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Wednesday, February 02, 2011

E360 1. Non-Formal Writings could be Wills under the Revised Probate Law. 2. Discovery Expanded for Speeding Tickets 3. Revised Statute Require P

NJ Laws Email Newsletter E360
Kenneth Vercammen, Attorney at Law

February 2, 2011

1. Non-Formal Writings could be Wills under the Revised Probate Law.
2. Discovery Expanded for Speeding Tickets

3. Revised Statute Require Palimony Agreements Writing

4. Elective Share of Spouse if Wife is Not Given Assets in the Will.

Office Phone Number:

(732) 572-0500


1. Non-Formal Writings could be Wills under the Revised Probate Law

SENATE Law No. 708 made a number of substantial changes to the provisions governing the administration of estates and trusts in New Jersey.

The adoption of portions of the Uniform Probate Code attempted to bring greater uniformity to the rules governing testamentary and non-testamentary transfers to make most state laws similar.

The law expanded situations where writings that are intended as Wills would be allowed, but requires that the burden of proof on the proponent would be by clear and convincing evidence. Possibly a Christmas card with handwritten notes could be presented as a Will or Codicil.

To present a non-formal Will or writing requires an expensive Complaint and Order to Show Cause to be filed in the Superior Court, and a hearing in front of a Superior Court Judge.

Be careful; have a Will done properly by an experienced attorney.

2. Discovery Expanded for Speeding Tickets State v Green __ NJ Super. __ A-6199-08T4 11-09-10

In this case, the court decided that a motorist who has been charged with speeding is entitled to discovery respecting,

(1) The speed-measuring device's make, model, and description;

(2) The history of the officer's training on that speed-measuring device, where he was trained, and who trained him;

(3) The training manuals for the speed-measuring device and its operating manuals;

(4) the State's training manuals and operating manuals for the speed-measuring device;

(5) the officer's log book of tickets written on the day of defendant's alleged violation;

(6) the repair history of the speed-measuring device used to determine defendant's speed for the past twelve months; and

(7) any engineering and speed studies used to set the speed limit at the section of highway where defendant's speed was measured.

The court also found that the Stalker Lidar speed-measuring device had not been proven to be scientifically reliable and, as such, the results of its operation should not have been admitted during the municipal court proceedings or considered by the Law Division. The court remanded the matter to the Law Division for a plenary hearing on the scientific reliability of the Stalker Lidar. If it is determined to be reliable, then the matter is remanded to the municipal court for trial after the State has provided all of the discovery required by this opinion.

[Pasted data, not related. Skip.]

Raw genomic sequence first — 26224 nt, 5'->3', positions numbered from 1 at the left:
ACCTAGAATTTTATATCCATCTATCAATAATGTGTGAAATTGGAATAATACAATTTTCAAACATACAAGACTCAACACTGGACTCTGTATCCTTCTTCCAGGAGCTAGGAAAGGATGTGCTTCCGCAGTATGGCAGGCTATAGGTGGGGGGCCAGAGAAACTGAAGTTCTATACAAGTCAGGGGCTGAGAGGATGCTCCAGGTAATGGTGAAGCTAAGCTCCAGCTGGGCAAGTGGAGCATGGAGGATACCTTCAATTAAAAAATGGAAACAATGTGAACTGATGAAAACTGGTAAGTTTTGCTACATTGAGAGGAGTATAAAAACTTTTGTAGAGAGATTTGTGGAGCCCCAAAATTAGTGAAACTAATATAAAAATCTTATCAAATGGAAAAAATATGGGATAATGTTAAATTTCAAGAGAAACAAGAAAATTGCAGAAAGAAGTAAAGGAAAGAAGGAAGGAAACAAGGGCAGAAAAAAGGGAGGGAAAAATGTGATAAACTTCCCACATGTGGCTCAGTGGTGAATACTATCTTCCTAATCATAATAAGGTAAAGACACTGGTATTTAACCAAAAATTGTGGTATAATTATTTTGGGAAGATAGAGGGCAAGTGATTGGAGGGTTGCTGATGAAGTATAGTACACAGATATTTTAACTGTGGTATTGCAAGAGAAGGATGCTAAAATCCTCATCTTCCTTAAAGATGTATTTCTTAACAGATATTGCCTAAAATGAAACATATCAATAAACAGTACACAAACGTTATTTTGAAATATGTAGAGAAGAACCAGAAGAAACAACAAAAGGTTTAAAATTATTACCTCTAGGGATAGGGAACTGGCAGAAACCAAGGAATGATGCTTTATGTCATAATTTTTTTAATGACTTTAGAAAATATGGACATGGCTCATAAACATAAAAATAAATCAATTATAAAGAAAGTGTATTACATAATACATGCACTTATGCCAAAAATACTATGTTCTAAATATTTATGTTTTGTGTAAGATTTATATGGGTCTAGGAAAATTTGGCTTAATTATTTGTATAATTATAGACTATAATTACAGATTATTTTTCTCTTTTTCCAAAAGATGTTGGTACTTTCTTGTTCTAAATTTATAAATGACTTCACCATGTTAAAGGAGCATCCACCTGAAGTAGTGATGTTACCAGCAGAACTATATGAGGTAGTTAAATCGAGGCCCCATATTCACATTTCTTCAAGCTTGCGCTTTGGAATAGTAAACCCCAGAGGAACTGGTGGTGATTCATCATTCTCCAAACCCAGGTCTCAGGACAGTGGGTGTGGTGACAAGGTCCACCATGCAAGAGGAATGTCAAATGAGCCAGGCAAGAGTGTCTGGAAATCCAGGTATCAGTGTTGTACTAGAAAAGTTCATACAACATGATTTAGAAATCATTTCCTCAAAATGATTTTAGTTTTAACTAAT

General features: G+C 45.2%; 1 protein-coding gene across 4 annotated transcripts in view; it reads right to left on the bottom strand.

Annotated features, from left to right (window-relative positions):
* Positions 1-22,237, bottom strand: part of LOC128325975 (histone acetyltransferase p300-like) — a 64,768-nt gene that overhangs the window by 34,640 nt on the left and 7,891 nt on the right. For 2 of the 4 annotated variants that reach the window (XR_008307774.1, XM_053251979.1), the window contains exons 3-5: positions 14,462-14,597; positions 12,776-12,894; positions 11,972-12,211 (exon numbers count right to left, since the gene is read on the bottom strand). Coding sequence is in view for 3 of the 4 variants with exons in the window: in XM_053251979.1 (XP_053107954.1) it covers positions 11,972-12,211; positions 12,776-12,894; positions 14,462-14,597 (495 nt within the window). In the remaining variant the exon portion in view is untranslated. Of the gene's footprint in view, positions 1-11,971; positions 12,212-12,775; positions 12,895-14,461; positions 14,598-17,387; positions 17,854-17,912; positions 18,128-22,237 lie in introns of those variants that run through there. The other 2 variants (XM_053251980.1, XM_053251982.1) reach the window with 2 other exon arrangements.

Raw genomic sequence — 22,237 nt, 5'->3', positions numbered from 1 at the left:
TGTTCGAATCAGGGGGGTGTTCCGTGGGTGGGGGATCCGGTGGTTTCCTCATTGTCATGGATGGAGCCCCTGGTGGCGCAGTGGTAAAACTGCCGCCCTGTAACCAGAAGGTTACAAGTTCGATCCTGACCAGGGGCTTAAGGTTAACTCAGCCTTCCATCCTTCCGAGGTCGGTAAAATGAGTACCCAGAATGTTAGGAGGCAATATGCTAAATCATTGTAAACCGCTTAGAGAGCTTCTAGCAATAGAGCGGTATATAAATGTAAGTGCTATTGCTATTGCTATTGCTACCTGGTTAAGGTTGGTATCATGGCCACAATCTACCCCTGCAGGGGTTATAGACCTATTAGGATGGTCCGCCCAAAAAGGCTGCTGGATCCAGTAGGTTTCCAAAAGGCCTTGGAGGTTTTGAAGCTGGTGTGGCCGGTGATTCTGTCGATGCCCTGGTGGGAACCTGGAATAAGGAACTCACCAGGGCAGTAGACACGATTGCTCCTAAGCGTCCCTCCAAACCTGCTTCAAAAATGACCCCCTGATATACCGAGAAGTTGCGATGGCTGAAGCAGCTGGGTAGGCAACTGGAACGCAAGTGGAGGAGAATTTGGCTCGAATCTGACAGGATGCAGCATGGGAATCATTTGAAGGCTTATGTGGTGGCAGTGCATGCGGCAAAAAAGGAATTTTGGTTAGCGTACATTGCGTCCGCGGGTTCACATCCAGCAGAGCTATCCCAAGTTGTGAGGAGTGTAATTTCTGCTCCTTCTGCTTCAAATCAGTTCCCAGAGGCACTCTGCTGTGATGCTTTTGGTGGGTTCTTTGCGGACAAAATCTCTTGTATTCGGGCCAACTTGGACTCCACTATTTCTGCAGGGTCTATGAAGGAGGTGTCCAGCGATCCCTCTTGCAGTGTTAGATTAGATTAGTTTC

3. Revised Statute Requires Palimony Agreements to be in Writing.

This law was intended to overturn recent "palimony" decisions by New Jersey courts by requiring that any such contract must be in writing and signed by the person making the promise. More specifically, the law provides that a promise by one party to a non-marital personal relationship to provide support or other consideration for the other party, either during the course of such relationship or after its termination, is not binding unless it is in writing or signed. The law provides that no such written promise is binding unless it was made with the independent advice of counsel for both parties.

4. Elective Share of Spouse if Wife is Not Given Assets in the Will.

What is my share of my spouse's estate if I elect to take against the Will of my deceased spouse?

In general, a surviving spouse dissatisfied with his or her share under the Will of the deceased spouse may renounce the Will and elect to take his or her statutory share of the testator's entire estate. The surviving spouse is entitled to one-third of the estate provided that at the time of death, the surviving spouse and decedent had not been living separate and apart in different habitations. Generally, the surviving spouse must elect to take his/her elective share by filing a complaint within six months after the appointment of a personal representative of the decedent's estate.

A spouse could receive up to 1/3 of the estate, even if only married for 2 weeks. The spouse must file a caveat or lawsuit in Superior Court. We suggest a formal "Prenuptial Agreement" in 2ndmarriage situations.

Whether to elect to take against a Will is a decision that cannot be made without comprehensive information regarding the affairs of the spouses. This is not a matter for self-help and referral to an attorney familiar with estate administration is normally required.

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